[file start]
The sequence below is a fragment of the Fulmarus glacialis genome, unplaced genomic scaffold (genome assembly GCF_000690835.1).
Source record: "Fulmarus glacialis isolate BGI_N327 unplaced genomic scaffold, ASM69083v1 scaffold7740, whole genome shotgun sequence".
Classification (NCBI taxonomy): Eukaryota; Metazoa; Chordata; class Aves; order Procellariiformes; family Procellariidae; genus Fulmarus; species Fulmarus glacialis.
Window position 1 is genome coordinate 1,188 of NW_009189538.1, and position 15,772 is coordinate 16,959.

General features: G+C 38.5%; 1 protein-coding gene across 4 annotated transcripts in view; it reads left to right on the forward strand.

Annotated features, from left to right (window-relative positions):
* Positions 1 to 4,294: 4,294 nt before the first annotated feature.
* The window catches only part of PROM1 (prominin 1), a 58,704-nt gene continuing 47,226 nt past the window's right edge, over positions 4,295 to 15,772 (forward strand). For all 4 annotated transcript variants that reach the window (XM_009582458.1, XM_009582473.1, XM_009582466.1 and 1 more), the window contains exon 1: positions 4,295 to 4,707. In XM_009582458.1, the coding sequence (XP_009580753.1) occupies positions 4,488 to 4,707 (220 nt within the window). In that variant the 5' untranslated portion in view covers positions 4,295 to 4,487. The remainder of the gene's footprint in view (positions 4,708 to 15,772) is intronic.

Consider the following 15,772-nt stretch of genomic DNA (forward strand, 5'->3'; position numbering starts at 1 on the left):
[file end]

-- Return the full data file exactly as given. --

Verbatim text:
The sequence below is a fragment of the Fulmarus glacialis genome, unplaced genomic scaffold (genome assembly GCF_000690835.1).
Source record: "Fulmarus glacialis isolate BGI_N327 unplaced genomic scaffold, ASM69083v1 scaffold7740, whole genome shotgun sequence".
Classification (NCBI taxonomy): Eukaryota; Metazoa; Chordata; class Aves; order Procellariiformes; family Procellariidae; genus Fulmarus; species Fulmarus glacialis.
Window position 1 is genome coordinate 1,188 of NW_009189538.1, and position 15,772 is coordinate 16,959.

General features: G+C 38.5%; 1 protein-coding gene across 4 annotated transcripts in view; it reads left to right on the forward strand.

Annotated features, from left to right (window-relative positions):
* Positions 1 to 4,294: 4,294 nt before the first annotated feature.
* The window catches only part of PROM1 (prominin 1), a 58,704-nt gene continuing 47,226 nt past the window's right edge, over positions 4,295 to 15,772 (forward strand). For all 4 annotated transcript variants that reach the window (XM_009582458.1, XM_009582473.1, XM_009582466.1 and 1 more), the window contains exon 1: positions 4,295 to 4,707. In XM_009582458.1, the coding sequence (XP_009580753.1) occupies positions 4,488 to 4,707 (220 nt within the window). In that variant the 5' untranslated portion in view covers positions 4,295 to 4,487. The remainder of the gene's footprint in view (positions 4,708 to 15,772) is intronic.

Consider the following 15,772-nt stretch of genomic DNA (forward strand, 5'->3'; position numbering starts at 1 on the left):